After years of running Cucalorus Connect, an annual conference that explored the intersection of technology and startups with social justice and humanity, Cucalorus is shifting the conference to focus more on conversations around pressing social issues and less on technology.
The current events surrounding racial injustice encouraged Cucalorus planners to approach the Connect conference through a different lens.
“What I’m most proud of is that we’ve been reflexive and adaptable and willing to change what Connect is, and that’s been driven by the changing nature of the world around us,” said Dan Brawley, the festival’s head. “George Floyd and the movements that are happening all around us, around undoing racism, certainly inspired us to take this evolving container within Cucalorus and be responsive to what’s happening. And luckily we had this container that was adaptable.”
This year’s Cucalorus Connect conference, Nov. 16-20, will be virtual because of the coronavirus pandemic. The theme “Community Conversations on Race” will explore how racism impacts people on an everyday basis and how storytelling and action can create change.
The conference will include one session every day via Zoom at 2 p.m. The format for some of the sessions will include the screening of a film at the beginning followed by a discussion with the community.
The conference will be like the Community Conversation series Cucalorus started earlier this year.
“Instead of a panel where you listen to a quote-unquote expert, what we want is folks from the community to be able to come together and talk to each other,” he said. “There will be policymakers there. And the hope is that policymakers will have a chance to hear from people in the community and that the outcome will be a shift in the way policymakers think.”
The lineup includes “From Hardship to Hope,” featuring the screening of Negros led by Ebony Golden; “Housing Justice” and “StoryShift Accountable Storytelling,” both led by Working Films; “Impolite Conversations about race, education, justice and health,” featuring a panel of local leaders; and “Leadership: Today’s Decisions, Tomorrow’s Reality” with the screening of Future Ancestors.
This year’s schedule was curated by Kevin Maurer, author and director of community engagement for Cape Fear Collective, and Rebecca Trammel, advocate and community organizer with Community Conversations and other organizations.
“In the midst of confusion and division, Cucalorus is creating space for perspective and proximity. We are zooming in on the problem of racism, the people who are most directly impacted and to policymakers who can affect systemic progress in our community,” Trammel said.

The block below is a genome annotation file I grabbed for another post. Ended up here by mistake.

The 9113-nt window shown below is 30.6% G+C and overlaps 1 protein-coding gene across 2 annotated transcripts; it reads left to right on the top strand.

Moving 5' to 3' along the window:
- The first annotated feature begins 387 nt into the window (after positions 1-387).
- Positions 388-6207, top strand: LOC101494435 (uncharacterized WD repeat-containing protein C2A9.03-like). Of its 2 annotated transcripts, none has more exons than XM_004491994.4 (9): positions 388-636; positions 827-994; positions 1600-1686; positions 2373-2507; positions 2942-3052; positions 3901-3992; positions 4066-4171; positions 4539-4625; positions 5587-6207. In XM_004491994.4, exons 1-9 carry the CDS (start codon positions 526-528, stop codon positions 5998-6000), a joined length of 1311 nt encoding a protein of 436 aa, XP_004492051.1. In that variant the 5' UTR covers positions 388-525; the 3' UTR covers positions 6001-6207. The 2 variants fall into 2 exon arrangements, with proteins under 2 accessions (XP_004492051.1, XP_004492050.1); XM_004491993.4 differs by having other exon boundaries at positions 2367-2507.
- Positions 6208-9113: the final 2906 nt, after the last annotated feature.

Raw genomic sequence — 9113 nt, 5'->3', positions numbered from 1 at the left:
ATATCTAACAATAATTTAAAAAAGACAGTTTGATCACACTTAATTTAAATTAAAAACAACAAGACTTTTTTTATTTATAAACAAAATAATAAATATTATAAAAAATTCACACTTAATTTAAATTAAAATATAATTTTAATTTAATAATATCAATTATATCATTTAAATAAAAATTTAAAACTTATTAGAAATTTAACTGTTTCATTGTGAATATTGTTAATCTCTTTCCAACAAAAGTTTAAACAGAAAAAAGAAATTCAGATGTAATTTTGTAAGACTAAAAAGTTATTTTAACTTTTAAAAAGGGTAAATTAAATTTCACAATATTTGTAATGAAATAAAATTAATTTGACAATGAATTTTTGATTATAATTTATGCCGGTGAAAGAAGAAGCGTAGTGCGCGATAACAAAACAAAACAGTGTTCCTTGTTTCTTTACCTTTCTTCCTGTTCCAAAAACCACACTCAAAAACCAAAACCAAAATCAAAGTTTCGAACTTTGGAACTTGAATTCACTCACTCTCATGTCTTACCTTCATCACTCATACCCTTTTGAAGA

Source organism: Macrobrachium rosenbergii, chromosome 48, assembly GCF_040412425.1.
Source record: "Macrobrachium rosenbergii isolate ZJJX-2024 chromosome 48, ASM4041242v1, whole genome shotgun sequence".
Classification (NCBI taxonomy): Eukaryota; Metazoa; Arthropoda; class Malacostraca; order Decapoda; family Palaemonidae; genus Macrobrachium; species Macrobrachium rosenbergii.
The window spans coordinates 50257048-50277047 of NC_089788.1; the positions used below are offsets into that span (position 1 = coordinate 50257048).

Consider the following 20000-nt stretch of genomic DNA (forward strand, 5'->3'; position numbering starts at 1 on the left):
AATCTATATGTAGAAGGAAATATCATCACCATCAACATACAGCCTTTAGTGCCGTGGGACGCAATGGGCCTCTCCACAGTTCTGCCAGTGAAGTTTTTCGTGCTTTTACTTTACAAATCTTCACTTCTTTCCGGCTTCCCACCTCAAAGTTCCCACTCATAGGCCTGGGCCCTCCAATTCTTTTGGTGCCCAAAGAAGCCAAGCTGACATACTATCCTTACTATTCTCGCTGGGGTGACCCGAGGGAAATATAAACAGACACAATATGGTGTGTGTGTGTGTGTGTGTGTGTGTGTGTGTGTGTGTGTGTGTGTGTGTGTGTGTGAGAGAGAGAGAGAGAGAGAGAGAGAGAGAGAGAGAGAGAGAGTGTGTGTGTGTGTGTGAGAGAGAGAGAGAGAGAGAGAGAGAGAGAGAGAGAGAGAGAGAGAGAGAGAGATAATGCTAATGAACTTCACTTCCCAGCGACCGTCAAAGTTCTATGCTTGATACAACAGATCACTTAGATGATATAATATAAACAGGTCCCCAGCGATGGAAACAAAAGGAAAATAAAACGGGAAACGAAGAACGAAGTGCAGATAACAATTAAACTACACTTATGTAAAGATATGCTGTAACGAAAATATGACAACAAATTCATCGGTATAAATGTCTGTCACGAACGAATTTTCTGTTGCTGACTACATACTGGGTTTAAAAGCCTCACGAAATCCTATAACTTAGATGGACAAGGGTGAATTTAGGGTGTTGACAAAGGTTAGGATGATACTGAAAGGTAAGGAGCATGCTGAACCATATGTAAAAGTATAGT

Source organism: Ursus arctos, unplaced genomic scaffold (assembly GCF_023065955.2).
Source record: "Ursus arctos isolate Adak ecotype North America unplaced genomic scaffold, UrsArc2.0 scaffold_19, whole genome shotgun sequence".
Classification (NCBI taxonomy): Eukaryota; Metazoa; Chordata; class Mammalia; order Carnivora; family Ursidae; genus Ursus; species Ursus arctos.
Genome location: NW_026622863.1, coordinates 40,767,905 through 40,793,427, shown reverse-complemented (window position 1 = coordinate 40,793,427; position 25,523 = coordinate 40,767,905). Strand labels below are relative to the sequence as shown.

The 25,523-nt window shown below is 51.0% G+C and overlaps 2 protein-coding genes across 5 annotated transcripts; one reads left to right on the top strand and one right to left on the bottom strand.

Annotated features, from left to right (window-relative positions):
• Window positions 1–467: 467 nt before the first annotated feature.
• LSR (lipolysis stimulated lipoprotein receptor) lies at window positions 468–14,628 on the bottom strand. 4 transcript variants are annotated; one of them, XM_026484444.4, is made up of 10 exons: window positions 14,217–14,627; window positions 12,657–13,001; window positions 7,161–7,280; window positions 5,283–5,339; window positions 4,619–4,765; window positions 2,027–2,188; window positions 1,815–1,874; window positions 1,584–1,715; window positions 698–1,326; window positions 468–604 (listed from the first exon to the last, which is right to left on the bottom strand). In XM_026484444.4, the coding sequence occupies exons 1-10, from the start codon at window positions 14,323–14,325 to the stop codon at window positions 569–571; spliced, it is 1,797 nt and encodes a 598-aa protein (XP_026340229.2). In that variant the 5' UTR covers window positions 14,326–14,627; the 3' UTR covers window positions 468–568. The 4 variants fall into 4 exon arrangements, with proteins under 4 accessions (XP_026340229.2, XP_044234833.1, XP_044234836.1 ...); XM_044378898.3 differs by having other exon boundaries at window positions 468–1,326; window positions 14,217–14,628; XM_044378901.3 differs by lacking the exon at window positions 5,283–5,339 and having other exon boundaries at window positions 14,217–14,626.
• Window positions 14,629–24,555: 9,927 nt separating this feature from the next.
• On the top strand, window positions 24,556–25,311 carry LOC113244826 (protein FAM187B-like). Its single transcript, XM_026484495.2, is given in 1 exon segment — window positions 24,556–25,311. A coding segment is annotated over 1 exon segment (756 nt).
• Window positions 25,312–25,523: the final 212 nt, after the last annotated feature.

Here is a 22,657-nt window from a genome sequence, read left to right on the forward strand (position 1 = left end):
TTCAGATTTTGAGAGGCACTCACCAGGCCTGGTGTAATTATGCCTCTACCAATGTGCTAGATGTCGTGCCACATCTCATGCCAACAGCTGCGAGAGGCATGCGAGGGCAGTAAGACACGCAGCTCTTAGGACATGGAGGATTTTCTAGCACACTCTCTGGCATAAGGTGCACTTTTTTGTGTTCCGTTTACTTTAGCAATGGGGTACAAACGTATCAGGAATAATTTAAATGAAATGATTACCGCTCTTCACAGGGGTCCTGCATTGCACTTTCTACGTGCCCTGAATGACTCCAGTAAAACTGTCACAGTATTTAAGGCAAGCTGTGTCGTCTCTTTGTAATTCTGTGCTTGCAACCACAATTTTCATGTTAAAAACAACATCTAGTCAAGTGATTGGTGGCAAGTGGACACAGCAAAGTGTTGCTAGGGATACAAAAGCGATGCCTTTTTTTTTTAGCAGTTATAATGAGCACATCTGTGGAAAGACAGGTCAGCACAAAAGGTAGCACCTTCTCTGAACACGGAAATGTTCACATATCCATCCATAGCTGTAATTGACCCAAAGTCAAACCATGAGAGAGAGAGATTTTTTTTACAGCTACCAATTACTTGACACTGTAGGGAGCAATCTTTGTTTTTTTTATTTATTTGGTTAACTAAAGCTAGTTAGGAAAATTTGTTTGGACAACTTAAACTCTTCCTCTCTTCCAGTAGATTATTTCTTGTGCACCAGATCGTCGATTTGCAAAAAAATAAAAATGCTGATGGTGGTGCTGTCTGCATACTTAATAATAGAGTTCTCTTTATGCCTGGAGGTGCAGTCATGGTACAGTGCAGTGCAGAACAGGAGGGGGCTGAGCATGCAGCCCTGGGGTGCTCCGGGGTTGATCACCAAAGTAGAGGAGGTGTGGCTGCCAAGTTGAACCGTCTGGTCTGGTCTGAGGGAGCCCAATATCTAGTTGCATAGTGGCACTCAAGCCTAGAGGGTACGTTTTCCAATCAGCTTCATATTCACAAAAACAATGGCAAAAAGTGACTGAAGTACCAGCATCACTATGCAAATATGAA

While the conference is stepping away from technology and entrepreneurship, it does not mean the topics are out of the Cucalorus frame.
Two popular Connect sessions, the 10x10 Challenge, which paired startups with filmmakers who were challenged to create a promotional video, and Rocket Pitches, which introduced innovative startups to an audience, may be moving to a separate event in the spring, Brawley said.
“We have a strong partnership with UNCW CIE [Center for Innovation Entrepreneurship] doing programs throughout the year together,” he said. “I think it’s an ongoing conversation about what that could look like next year to have 10x10, the Rocket Pitches and maybe some of the other more business-focused aspects of what we’ve done at Cucalorus Connect over the last five years in a different container.”
Cucalorus added the Connect conference in 2015 and focused primarily on startup ventures its first year. The transition to its emphasis on social justice has been years in the making.
“The bigger move was probably last year when half of the events really shifted from being around entrepreneurship and technology to being more about social justice,” Brawley said. “And this year we’ve just completed that transition.
Furthermore, Cucalorus is hoping to make the three sections of the festival – stage, film and connect – more seamless, he said.
“The other thing that we’re hoping is that the boundaries between film, stage and connect become blurred. We have a keynote that’s almost part of our stage program this year,” Brawley said.
This year’s keynote speaker is Kristina Wong, a comedian, theater performer and actor who delves into themes regarding race, sex and privilege.
“Our goal is to hold an engaging conference that galvanizes the Cucalorus community around change,” Maurer said. “We want to open up the minds of the Cucalorus community to inequity and systemic issues plaguing our nation to create the foundation on which we can build future Connect conferences, using this year as the beginning of a multi-year effort to strengthen connections towards the long-term goal of undoing racism.”